• Expertise: Content should be created by individuals knowledgeable in the topic. For some topics, formal expertise might be necessary, while for others, personal experience or passion can suffice.
    • Authoritativeness: The content and the website hosting it should be recognized as an authority on the subject. This can be gauged by mentions, references, or citations from other authoritative sources.
    • Trustworthiness: The content and the site should be deemed trustworthy, meaning the information is accurate, the site is secure, and there’s transparency about who’s behind the website.
  • High-Quality Main Content (MC): The primary content should be well-researched, detailed, and provide valuable information that fulfills the user’s search intent. It should be free from factual errors and be presented in a clear, comprehensible manner.
  • Positive Website Reputation: A website’s reputation, based on reviews, references, or mentions from authoritative sources, can influence the perceived quality of its content.
  • Beneficial Purpose: The content should serve a beneficial purpose, whether it’s to inform, entertain, express an opinion, sell products, or offer a service. It shouldn’t be created with the sole intent of gaming search rankings.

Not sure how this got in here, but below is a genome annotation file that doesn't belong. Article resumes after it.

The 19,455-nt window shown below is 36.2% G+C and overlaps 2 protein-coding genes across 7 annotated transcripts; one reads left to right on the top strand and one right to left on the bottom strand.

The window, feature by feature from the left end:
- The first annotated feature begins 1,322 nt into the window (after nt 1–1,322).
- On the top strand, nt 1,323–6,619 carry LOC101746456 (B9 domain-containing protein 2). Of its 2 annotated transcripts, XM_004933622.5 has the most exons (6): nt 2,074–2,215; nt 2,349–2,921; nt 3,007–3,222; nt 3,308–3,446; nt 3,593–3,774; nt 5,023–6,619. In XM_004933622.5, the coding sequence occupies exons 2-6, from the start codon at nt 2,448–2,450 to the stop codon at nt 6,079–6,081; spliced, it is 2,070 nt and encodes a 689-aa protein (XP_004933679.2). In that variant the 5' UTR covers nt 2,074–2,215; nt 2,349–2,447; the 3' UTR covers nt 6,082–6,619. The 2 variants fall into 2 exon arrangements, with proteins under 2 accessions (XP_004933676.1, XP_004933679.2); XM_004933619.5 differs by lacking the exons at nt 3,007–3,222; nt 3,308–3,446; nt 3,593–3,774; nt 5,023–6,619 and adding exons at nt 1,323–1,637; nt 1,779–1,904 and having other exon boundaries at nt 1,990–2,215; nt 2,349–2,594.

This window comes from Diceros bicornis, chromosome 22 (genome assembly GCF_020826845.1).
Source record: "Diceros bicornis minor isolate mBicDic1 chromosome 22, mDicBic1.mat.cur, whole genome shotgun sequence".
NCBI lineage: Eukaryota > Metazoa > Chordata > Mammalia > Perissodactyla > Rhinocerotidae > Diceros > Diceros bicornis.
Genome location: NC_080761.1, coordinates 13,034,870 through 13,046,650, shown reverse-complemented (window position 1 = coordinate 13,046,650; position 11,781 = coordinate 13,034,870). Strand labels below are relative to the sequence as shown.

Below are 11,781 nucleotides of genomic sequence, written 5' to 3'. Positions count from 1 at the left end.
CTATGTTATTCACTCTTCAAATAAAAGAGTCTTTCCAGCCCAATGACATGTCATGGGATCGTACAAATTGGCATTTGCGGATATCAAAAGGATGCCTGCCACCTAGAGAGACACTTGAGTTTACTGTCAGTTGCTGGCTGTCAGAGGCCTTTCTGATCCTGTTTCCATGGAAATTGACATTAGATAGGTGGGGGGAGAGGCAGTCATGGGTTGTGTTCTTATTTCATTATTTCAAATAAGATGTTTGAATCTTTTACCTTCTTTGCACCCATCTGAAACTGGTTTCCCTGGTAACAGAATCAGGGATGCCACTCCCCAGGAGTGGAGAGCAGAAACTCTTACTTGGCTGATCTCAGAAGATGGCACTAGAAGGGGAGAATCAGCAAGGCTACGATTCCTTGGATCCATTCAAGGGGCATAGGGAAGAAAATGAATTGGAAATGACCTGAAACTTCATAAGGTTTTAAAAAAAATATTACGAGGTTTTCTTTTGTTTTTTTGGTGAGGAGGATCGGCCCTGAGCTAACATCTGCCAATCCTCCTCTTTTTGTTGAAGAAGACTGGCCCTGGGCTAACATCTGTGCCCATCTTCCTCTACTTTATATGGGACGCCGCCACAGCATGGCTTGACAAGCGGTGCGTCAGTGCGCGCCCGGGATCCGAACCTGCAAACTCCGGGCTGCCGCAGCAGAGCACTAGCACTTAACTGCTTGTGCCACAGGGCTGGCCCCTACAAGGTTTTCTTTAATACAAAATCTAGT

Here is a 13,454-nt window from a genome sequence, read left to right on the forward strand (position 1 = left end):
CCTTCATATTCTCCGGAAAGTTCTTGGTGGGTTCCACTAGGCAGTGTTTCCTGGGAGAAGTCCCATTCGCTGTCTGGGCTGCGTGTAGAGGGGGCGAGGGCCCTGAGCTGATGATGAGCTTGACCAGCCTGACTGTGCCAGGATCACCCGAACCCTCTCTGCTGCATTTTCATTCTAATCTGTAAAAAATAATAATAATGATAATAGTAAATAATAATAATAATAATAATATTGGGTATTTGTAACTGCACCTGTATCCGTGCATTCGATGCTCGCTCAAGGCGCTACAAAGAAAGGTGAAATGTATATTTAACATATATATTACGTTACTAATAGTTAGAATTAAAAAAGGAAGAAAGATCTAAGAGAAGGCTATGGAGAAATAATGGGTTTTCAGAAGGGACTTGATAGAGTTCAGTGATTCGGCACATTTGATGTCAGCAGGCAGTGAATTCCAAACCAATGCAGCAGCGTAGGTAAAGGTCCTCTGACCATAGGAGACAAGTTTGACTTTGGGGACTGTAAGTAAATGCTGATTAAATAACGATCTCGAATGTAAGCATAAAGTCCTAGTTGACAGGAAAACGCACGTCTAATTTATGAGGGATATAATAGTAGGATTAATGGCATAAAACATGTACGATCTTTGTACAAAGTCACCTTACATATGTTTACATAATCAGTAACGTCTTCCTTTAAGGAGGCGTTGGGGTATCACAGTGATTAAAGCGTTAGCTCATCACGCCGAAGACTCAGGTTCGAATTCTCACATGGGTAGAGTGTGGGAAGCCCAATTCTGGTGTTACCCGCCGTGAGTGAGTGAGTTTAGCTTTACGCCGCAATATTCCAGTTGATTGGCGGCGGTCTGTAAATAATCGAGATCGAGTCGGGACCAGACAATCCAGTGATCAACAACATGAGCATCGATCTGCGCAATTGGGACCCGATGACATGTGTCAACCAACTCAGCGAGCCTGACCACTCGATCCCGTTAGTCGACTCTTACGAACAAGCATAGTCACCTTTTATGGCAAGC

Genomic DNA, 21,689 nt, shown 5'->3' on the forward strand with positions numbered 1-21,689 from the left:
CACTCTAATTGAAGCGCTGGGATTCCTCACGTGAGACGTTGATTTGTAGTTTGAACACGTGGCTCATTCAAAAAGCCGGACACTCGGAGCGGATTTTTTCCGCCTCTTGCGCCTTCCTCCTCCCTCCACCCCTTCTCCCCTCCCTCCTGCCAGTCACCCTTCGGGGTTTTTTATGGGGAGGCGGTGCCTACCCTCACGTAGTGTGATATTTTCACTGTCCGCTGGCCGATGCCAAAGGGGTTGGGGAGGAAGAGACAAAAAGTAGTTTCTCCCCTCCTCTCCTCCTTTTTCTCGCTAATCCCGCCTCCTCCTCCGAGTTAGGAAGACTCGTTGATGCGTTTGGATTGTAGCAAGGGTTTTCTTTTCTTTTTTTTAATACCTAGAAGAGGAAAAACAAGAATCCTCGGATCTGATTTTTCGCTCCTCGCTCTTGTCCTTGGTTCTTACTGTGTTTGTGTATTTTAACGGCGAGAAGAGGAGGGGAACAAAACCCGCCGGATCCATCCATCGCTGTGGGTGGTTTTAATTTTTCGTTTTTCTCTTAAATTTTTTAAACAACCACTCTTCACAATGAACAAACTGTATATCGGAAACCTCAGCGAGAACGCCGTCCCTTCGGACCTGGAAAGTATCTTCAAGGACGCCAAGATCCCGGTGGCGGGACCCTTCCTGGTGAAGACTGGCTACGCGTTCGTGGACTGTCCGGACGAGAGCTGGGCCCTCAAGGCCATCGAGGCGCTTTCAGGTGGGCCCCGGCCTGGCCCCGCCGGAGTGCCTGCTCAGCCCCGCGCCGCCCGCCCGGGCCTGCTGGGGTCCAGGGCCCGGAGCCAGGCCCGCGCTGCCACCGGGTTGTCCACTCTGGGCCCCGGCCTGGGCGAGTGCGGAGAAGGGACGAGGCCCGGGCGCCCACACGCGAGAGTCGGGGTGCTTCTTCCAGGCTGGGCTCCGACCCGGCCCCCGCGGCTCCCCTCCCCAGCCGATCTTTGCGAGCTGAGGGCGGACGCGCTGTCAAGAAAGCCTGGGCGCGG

• Comprehensive and Thorough: Quality content often covers its topic in depth, addressing multiple facets or viewpoints and answering a wide range of user queries related to the topic.
  • Presentation and Production: The content should be well-presented and free from distracting ads or design elements. It should be easy to read, with a logical structure, and be free from excessive grammatical or spelling errors.
  • Mobile Optimization: Given the prevalence of mobile searches, content should be easily accessible and readable on mobile devices.
  • Supplementary Content: Features like navigation tools, related articles, or other resources that enhance user experience can contribute to the perceived quality of a page.
  • Safety and Security: A quality website should not have malicious software, deceptive practices, or elements that compromise user safety or their security.
  • Freshness: Depending on the topic, updated content can be crucial. For instance, information about medical treatments, laws, or current events should be current and reflect the latest knowledge or developments.
  • User Engagement: While not directly mentioned in the guidelines, it’s inferred that content which keeps users engaged, leading to longer page visits, lower bounce rates, and more interactions, is likely considered of higher quality.
  • Schema: Proper schema implementation is “helpful” to Googlebot exclusively, not to humans. Using schema is incredibly instructive to Googlebot so use it but use it right. Too many people don’t implement schema properly. That’s an entirely different article.

It’s essential to understand that while these components provide a framework for what Google considers quality content, the search algorithm considers hundreds of factors or “signals”, and the landscape is always evolving. Content creators should focus on genuinely serving their audience’s needs and staying updated with best SEO and content creation practices.

SEO’s should focus on generating as many “signals” as possible using this “people-first,” helpful content strategy. 

Interpreting Changes in User Intent